Subsection 3.17 (2) sets out requirements to ensure the procedures are posted and if that is not possible the employer must adopt other measures to ensure the information is effectively communicated. Posting information relies upon the workers to read the information rather than ensuring the employer proactively ensures workers know and understand the procedures. We would prefer workers are trained on the procedures, thereby ensuring active engagement.


The BCFED recommends the WCB consider either expanding Section 3.17 (1) and adding (g) to include training for all workers on the written procedures or include a training requirement in Section (2). This is a common requirement in other OHS regulations.

Section 3.17.1 Air transportation

Section 3.17.1 sets out the requirements when air transportation is the primary or only method of transporting an injured worker. Before the start of operations, the employer must make arrangements with an air service to ensure that:

(i) an appropriate aircraft is reasonably available to the workplace during those operations.

There is no explanation in this section as to what is contemplated by “reasonably available.” Section 3.17.1 applies when air transport is the primary or only method of emergency transportation. This suggests that medical treatment is not close by. The BCFED believes air transport must be available for the work to proceed. “Reasonably available” implies there are options for transportation.


The BCFED recommends Section 3.17.1 (a) (i) be amended by removing “reasonably” to require “an appropriate aircraft is available to the workplace during those operations.”

Schedule 3-A Minimimum Level of First Aid, Division 1 - Interpretation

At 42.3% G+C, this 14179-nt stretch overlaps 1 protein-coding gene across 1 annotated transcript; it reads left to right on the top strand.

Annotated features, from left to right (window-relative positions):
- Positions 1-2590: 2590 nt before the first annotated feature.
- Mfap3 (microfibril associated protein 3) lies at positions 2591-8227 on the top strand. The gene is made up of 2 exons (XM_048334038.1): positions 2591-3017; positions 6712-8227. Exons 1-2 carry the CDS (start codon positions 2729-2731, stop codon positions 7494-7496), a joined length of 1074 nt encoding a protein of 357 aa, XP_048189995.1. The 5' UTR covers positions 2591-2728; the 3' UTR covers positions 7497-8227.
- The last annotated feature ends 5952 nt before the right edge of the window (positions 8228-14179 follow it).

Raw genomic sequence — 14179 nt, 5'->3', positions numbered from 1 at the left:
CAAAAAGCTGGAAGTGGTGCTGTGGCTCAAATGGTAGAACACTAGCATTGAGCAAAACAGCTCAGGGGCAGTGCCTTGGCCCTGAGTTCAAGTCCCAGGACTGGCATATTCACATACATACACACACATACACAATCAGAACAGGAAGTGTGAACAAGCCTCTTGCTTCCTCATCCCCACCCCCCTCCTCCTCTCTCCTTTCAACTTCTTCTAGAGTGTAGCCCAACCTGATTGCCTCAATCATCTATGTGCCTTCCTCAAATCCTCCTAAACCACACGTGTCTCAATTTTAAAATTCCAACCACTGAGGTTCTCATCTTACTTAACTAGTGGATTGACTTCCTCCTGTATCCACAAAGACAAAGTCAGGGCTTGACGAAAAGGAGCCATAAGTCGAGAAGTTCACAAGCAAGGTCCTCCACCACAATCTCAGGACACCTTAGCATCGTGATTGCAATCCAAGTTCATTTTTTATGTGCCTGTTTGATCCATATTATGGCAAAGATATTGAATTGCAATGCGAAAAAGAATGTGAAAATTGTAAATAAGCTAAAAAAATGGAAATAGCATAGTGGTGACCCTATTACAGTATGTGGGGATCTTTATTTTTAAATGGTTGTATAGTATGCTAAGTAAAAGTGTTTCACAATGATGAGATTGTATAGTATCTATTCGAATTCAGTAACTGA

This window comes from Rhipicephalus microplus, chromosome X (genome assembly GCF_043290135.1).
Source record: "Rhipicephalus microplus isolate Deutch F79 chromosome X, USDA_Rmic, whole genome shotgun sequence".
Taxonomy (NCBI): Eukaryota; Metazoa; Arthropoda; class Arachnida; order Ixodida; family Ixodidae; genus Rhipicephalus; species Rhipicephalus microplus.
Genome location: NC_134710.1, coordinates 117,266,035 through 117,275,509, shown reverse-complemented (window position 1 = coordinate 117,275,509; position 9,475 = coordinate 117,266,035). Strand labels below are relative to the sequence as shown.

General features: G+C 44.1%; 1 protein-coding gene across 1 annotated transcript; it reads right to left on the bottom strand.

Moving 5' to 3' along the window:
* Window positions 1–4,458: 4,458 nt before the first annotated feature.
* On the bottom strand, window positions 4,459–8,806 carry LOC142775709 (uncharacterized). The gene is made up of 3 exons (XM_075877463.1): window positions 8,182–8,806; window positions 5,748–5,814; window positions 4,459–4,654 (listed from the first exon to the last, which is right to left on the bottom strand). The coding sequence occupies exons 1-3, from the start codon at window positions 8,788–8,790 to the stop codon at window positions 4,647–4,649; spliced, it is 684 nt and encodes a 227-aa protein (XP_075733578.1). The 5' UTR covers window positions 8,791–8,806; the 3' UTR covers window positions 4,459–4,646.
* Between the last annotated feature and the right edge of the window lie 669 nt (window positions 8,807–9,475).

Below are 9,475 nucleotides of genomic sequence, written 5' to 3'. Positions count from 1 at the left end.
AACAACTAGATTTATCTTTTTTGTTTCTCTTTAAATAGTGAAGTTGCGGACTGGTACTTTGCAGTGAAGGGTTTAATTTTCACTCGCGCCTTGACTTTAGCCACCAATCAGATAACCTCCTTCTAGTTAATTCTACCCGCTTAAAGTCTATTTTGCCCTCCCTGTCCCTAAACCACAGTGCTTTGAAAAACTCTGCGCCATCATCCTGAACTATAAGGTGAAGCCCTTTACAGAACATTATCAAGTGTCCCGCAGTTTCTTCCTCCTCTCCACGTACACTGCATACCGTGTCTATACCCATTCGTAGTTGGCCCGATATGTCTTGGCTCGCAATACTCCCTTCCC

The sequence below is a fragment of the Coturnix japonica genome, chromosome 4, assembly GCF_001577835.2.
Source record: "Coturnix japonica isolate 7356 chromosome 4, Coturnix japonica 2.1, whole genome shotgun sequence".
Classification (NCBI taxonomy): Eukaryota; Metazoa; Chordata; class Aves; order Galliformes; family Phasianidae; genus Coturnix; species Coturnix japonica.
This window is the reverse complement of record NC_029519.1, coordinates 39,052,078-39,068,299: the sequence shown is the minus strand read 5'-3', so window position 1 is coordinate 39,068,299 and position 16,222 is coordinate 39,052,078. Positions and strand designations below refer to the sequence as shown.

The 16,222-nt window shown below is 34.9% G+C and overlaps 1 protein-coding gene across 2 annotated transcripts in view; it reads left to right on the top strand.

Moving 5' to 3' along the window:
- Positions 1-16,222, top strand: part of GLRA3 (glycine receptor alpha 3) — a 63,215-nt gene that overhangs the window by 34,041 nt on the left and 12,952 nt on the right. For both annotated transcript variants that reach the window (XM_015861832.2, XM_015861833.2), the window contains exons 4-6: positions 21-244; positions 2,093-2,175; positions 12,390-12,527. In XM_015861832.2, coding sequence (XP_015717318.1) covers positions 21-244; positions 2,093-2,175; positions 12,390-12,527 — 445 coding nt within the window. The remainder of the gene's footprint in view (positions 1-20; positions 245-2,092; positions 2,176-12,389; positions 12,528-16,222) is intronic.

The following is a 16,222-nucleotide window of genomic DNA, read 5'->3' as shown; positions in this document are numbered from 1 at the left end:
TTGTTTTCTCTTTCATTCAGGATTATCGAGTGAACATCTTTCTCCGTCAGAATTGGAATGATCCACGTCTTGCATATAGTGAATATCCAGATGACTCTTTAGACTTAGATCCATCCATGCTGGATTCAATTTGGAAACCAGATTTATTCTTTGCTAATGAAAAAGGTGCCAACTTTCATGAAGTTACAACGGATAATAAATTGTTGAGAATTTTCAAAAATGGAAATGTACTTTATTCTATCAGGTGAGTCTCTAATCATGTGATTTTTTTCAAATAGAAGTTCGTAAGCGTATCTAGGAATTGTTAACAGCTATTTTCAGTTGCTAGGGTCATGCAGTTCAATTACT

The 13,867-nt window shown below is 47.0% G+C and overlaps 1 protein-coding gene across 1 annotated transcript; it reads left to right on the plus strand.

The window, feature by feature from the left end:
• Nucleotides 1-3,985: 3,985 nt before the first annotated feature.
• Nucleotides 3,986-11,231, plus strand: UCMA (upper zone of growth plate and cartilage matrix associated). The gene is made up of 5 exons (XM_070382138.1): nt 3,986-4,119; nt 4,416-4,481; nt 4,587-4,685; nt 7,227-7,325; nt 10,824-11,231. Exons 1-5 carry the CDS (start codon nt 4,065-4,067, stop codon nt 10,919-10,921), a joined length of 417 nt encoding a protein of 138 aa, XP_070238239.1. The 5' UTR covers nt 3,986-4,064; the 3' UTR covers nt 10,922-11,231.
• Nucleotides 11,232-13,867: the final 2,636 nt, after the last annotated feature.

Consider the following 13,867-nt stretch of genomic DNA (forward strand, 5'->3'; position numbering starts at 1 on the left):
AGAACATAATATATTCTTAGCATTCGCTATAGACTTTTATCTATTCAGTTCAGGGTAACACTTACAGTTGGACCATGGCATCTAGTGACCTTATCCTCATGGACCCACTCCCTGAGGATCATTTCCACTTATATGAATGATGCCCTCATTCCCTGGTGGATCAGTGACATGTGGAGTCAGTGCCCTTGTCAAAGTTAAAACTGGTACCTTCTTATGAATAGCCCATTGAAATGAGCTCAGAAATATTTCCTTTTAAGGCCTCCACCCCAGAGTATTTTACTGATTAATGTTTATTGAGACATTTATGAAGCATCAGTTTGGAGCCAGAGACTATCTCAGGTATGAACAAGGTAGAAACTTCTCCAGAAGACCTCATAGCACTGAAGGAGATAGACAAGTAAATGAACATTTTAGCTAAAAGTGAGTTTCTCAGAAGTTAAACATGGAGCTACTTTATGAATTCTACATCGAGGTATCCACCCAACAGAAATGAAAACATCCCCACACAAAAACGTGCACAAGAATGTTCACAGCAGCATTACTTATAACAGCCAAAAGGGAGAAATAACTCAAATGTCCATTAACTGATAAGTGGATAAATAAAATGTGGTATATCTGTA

Section 1

“Remote workplace” means a workplace to which, under normal travel conditions, an ambulance that is a motor vehicle cannot travel from its base in 30 minutes or less, but does not include a ferry.”

The BCFED is pleased the WCB consulted with Emergency Health Services (EHS) regarding the current situation of lengthy wait times people are experiencing across BC. The wait times were exacerbated by the summer heat wave[5]combined with the opioid crisis[6] and the COVID-19 pandemic[7]. Given these conditions will continue, it maybe be unreasonable to expect an ambulance to reach an injured worker in 30 minutes or less. More employers may have to increase their first aid qualifications and provide emergency transportation during these times.

The BCFED strongly supports the proposed amendment to rely on ambulances to provide emergency transportation. We feel the professional services provided by the EHS will improve the care provided to injured workers.


The BCFED recommends additional guidance employer options for responding to unavailability of an ambulance within 30 minutes be added to the guidelines.

Division 2 - Minimum requirements

Schedule 3A (3) General minimum requirements

The BCFED is very concerned about the proposed amendments lowering the minimum requirements for providing dressing stations and first aid rooms and emergency transportation in some categories based on numbers of workers and lower hazard levels.

For example, lowering requirements for Class 1 Low hazard, 2-9 workers and Class 2 low hazard 2-5 workers requiring only a personal first aid kit with no first aid attendant. Reducing the requirements means these workers will not be provided with adequate first aid. It is unclear from the proposed amendment how many personal first aid kits are required, one for each worker or one for everyone? The personal first aid kit contents are in the guidelines and do not contain the basics of a medical respirator/surgical mask or gloves. If we have learned anything from the COVID-19 pandemic, it is the importance of respiratory protection.